I’d like to introduce you to the debut album of a very skilled musician named Brian Wroten. The album is called TASMAN, but before we take a look at it, let’s get a little info on Brian himself:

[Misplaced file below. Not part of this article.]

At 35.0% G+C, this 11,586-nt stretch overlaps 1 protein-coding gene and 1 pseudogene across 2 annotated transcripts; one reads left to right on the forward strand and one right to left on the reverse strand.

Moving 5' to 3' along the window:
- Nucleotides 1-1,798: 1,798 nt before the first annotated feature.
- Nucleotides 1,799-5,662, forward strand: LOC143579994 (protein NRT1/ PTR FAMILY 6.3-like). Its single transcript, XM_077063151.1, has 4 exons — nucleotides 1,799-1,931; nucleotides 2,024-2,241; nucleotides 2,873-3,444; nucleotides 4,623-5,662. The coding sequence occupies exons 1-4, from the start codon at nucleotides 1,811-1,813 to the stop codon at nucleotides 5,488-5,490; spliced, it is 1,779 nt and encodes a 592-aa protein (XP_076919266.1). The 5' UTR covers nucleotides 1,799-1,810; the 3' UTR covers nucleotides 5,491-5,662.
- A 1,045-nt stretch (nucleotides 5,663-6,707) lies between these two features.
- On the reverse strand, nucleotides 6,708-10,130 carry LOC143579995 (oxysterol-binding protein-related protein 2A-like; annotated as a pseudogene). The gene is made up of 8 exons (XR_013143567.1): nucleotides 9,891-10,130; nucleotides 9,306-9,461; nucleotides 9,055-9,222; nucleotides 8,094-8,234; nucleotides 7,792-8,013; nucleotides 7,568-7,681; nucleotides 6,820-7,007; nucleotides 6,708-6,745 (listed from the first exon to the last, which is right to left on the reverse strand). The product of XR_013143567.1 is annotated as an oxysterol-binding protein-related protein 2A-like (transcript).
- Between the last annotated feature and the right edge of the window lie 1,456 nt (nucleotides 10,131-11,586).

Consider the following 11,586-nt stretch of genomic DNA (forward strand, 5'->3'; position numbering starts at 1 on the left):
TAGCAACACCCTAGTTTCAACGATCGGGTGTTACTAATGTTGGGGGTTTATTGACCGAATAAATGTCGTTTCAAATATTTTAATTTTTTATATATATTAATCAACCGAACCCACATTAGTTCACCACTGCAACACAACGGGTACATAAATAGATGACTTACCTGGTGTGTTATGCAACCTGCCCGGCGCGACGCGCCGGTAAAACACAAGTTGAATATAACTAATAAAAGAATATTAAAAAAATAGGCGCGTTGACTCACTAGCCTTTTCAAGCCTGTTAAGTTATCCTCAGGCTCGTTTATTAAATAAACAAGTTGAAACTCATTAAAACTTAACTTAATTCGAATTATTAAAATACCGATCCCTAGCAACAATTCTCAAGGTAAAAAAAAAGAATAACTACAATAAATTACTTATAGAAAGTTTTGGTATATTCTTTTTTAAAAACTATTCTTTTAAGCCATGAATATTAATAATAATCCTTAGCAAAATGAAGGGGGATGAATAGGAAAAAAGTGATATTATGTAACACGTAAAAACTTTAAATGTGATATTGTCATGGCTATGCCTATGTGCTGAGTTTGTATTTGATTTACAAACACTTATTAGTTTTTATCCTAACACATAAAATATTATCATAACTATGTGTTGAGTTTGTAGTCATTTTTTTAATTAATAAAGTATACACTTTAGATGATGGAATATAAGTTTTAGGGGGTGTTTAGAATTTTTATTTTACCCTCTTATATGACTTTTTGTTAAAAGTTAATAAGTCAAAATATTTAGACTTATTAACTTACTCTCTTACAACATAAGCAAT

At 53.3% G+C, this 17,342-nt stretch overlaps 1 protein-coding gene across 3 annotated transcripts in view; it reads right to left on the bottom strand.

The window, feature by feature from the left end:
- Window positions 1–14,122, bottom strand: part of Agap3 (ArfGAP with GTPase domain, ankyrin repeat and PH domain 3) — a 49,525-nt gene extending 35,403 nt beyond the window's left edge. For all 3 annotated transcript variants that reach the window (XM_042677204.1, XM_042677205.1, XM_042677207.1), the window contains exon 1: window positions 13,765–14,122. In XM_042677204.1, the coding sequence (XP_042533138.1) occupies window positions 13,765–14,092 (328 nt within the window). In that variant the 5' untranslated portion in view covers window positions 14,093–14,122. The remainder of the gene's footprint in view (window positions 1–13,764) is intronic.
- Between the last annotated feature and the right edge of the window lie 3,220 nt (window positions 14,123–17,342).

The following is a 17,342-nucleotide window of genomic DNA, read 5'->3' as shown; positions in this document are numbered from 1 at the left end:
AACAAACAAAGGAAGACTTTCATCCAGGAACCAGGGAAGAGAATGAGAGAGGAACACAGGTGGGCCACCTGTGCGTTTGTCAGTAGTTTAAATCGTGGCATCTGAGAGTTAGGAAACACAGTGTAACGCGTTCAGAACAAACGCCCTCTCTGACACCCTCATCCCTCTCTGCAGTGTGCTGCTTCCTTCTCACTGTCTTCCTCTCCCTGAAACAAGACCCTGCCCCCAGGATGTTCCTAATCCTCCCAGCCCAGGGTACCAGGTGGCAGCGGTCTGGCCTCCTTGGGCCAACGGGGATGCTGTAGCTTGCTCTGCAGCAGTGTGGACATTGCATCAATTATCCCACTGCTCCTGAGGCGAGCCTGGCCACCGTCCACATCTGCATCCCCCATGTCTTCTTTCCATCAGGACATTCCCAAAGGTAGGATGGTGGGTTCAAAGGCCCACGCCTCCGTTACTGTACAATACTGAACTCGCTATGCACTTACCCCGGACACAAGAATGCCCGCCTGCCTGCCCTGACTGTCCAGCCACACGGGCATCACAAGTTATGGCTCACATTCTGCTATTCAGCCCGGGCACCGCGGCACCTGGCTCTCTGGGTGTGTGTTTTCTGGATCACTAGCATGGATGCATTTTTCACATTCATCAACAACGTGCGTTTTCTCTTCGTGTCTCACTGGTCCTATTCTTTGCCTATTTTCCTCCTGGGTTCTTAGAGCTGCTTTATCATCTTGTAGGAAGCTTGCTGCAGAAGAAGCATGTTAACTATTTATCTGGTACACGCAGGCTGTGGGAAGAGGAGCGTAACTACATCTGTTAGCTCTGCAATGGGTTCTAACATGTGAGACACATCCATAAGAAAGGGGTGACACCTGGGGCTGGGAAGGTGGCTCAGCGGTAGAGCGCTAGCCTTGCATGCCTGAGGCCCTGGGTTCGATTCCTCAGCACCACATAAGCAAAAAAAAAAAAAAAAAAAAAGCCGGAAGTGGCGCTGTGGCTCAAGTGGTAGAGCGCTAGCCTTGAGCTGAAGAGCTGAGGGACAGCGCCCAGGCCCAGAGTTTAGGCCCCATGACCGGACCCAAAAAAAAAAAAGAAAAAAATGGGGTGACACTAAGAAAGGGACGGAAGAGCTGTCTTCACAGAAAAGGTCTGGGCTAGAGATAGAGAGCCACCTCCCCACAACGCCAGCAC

Brian is an American-born acoustic bass guitarist and composer with a Bachelor’s Degree in Music Performance from the University of Massachusetts, Amherst and a Master’s from the University of Tasmania, Hobart in Composition. And here’s a little about the album itself, from Brian: "Tasman" was written & recorded over a 2-year period while I was completing my Master's Degree in Music Composition at the University of Tasmania from 2011-2013. It was written by a student at the Conservatory at the time (me), it was recorded using the Conservatory gear and facilities; features ensembles composed of entirely student musicians, and was mixed and mastered by a student (Caleb Alan Miller). "After completing the recording of the album, I unfortunately had to leave Tasmania and return to the US or face deportation by the Australian Dept. of Immigration & Citizenship because I was unable/ineligible to apply for another visa to extend my stay because of Immigration law at the time. The album for that reason now serves as sort of a "requiem" for my whole Tasmanian experience.” I have to admit this is the first time I have ventured into the world of Tasmanian-inspired music, but after enjoying the album a couple of times over, I have to say that this is some pretty interesting stuff. It’s a combination of intricate musical skill and a lot of feeling and atmosphere. As a tribute to his experiences in Tasmania, the music drifts through quiet passages, uncomfortable tensions, close-your-eyes moments of relaxation - it sweeps in and out of varying moods. The change-ups between themes are mostly subtle, but when they do happen, it’s in rising and falling swells that made sure I was never left with the sense I was standing still. I know nothing of the Tasmanian world, but after listening to TASMAN, I’m pretty sure it must be a place rich in emotional textures - I can truly understand the effect it had on Wroten, and can appreciate why his soul had such a story to tell about his time there. His musical skills are evident from the first note, and each piece highlights those skills with modern, unexpected results. It’s Jazz, it’s Prog, it’s experimental. The way the music is woven together is like nothing I’ve heard before. Abstract in places, soaring and tender in others, TASMAN is Brian Wroten’s canvas, and he paints his story with masterful strokes! Though I’m reluctant to call them “songs” because of the experimental, etude-like nature of the compositions, I’ll use the word to separate one piece from another.